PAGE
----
Past drink-driving campaigns have focused, naturally, on the victims, but this has the effect of demonising the driver. However, my research showed that most people who drink and drive do so because of a lapse of judgement, rather than malice. In other words, they are ordinary people like you or I who made a mistake. A stupid mistake, yes, but a mistake nonetheless. 
My idea is an integrated campaign that shows the real-time downfall of a man who made a mistake and drove whilst still drunk. The campaign centres around a 24 year old man, Tom. He’s an average guy from a good family. He works hard, buys flowers for his mum and likes seeing his mates. Think of it as a soap opera played out in ads.
The aim is to start a national debate, with traditional media sparking discussion and debate on social media, growing stronger as the campaign progresses. It is driven primarily by TV ads, but the story is supplemented by print, ambient and social media.
Stage 1- impact
The main focus of Stage 1 is to establish intrigue and a little confusion. The ads within Stage 1 simply show the character, Tom going about his life. We see him everywhere, doing the normal mundane things that we all do in everyday life. The ads have no explanation, voice-over or branding whatsoever - they are merely a documentary style observation on a regular bloke. By omitting any branding of any kind, the aim is to create intrigue and mystery. I want Tom to become the topic of national conversation: “What was all that about?” “Who is this bloke?” “That was weird” etc.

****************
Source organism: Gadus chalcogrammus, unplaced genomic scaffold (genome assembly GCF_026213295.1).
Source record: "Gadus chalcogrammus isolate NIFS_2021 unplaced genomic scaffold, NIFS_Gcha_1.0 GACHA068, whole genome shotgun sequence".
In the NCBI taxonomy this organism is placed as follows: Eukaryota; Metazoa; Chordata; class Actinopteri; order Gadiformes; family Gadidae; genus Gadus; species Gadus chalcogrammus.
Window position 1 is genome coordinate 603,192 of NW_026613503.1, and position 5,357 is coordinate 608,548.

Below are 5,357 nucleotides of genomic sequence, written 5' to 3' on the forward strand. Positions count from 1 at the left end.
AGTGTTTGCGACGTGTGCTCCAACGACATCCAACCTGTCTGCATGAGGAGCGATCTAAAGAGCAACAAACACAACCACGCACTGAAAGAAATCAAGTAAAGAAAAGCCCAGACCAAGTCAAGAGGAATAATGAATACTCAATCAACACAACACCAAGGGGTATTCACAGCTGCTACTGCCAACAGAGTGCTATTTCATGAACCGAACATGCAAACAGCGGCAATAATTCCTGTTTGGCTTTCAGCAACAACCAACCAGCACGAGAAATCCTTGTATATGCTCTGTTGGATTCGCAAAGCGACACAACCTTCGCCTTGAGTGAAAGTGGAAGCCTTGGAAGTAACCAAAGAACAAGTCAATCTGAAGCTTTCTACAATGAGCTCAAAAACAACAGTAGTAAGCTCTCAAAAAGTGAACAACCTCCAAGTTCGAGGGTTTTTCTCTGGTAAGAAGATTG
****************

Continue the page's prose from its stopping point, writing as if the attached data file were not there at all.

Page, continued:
Because of the simplicity & sheer mundane nature of each scenario, the ads will work equally well as TV or print ads. The TV ads for instance, lend themselves to shorter durations (5 or 10 seconds) but would cause quite a stir at 30 second lengths if, for instance, all we saw for the entire duration was Tom eating his breakfast.
Each ad contains the hashtag #Tom, which has the dual purpose of connecting the campaign and also directing discussion on social media, so that people can discuss theories etc.
Here are 5 separate examples of 5,10 and 30 second TV ads simply showing ‘Tom’ going about his life. Each ad’s sound consists of the atmosphere of its surroundings, for example the ‘lift’ ad, the only sound we can hear is elevator music played through tinny speakers. These are just 5 examples of how the TV ad could work, but the possibilities are virtually endless.
The print element of the campaign for stage 1 would simply involve showing images of Tom- the examples above are a 48 sheet and an adshel.
We would also see Tom in real scenarios, for example this is a vinyl sticker of Tom on a wall of a lift to give the impression that he is really standing there. Other examples could include cardboard cut-outs in shops.
Stage 2- Character development
Stage 2 seeks to build on the interest generated during Stage 1, by giving Tom more personality.
It achieves this by showing him in situations with which the general audience can empathise with him and start to see the good, normal guy. These may be scenarios where he engages with other characters - for example at the pub with friends or enjoying a Sunday roast with his family.
Its important to show Tom to be a normal, everyday guy, one that people can easily relate to. He could be you or I. This connection makes the eventual downfall and fallout from Tom’s drink-driving conviction all the more real and relevant to the audience.